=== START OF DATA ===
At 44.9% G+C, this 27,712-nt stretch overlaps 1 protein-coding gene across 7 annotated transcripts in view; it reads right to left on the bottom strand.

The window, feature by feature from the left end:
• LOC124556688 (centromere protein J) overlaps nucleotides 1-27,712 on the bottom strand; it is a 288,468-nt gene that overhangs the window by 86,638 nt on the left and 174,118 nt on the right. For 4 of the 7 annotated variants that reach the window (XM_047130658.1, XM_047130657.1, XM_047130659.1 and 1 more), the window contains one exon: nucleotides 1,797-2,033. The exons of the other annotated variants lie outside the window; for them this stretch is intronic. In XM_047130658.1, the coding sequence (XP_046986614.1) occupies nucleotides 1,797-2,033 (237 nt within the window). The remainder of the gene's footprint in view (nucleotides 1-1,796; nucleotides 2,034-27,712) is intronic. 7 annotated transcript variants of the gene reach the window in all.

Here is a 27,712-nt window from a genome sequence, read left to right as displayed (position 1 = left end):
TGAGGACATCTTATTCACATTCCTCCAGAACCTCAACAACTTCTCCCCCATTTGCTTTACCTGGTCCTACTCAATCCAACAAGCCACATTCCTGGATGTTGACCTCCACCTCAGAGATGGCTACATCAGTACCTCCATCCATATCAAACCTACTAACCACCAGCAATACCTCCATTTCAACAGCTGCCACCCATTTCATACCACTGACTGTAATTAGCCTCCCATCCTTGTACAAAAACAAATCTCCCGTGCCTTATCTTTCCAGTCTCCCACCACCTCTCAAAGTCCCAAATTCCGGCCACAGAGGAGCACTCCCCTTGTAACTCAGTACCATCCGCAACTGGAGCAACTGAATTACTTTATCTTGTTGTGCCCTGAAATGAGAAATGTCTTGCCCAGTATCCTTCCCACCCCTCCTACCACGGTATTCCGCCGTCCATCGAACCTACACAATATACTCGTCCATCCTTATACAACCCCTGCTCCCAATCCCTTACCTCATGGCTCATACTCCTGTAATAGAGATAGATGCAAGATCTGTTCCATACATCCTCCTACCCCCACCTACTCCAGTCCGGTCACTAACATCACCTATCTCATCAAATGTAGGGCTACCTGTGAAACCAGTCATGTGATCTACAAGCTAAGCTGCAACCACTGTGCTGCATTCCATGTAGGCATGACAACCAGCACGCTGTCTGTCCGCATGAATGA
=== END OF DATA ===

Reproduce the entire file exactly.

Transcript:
At 44.9% G+C, this 27,712-nt stretch overlaps 1 protein-coding gene across 7 annotated transcripts in view; it reads right to left on the bottom strand.

The window, feature by feature from the left end:
• LOC124556688 (centromere protein J) overlaps nucleotides 1-27,712 on the bottom strand; it is a 288,468-nt gene that overhangs the window by 86,638 nt on the left and 174,118 nt on the right. For 4 of the 7 annotated variants that reach the window (XM_047130658.1, XM_047130657.1, XM_047130659.1 and 1 more), the window contains one exon: nucleotides 1,797-2,033. The exons of the other annotated variants lie outside the window; for them this stretch is intronic. In XM_047130658.1, the coding sequence (XP_046986614.1) occupies nucleotides 1,797-2,033 (237 nt within the window). The remainder of the gene's footprint in view (nucleotides 1-1,796; nucleotides 2,034-27,712) is intronic. 7 annotated transcript variants of the gene reach the window in all.

Here is a 27,712-nt window from a genome sequence, read left to right as displayed (position 1 = left end):
TGAGGACATCTTATTCACATTCCTCCAGAACCTCAACAACTTCTCCCCCATTTGCTTTACCTGGTCCTACTCAATCCAACAAGCCACATTCCTGGATGTTGACCTCCACCTCAGAGATGGCTACATCAGTACCTCCATCCATATCAAACCTACTAACCACCAGCAATACCTCCATTTCAACAGCTGCCACCCATTTCATACCACTGACTGTAATTAGCCTCCCATCCTTGTACAAAAACAAATCTCCCGTGCCTTATCTTTCCAGTCTCCCACCACCTCTCAAAGTCCCAAATTCCGGCCACAGAGGAGCACTCCCCTTGTAACTCAGTACCATCCGCAACTGGAGCAACTGAATTACTTTATCTTGTTGTGCCCTGAAATGAGAAATGTCTTGCCCAGTATCCTTCCCACCCCTCCTACCACGGTATTCCGCCGTCCATCGAACCTACACAATATACTCGTCCATCCTTATACAACCCCTGCTCCCAATCCCTTACCTCATGGCTCATACTCCTGTAATAGAGATAGATGCAAGATCTGTTCCATACATCCTCCTACCCCCACCTACTCCAGTCCGGTCACTAACATCACCTATCTCATCAAATGTAGGGCTACCTGTGAAACCAGTCATGTGATCTACAAGCTAAGCTGCAACCACTGTGCTGCATTCCATGTAGGCATGACAACCAGCACGCTGTCTGTCCGCATGAATGA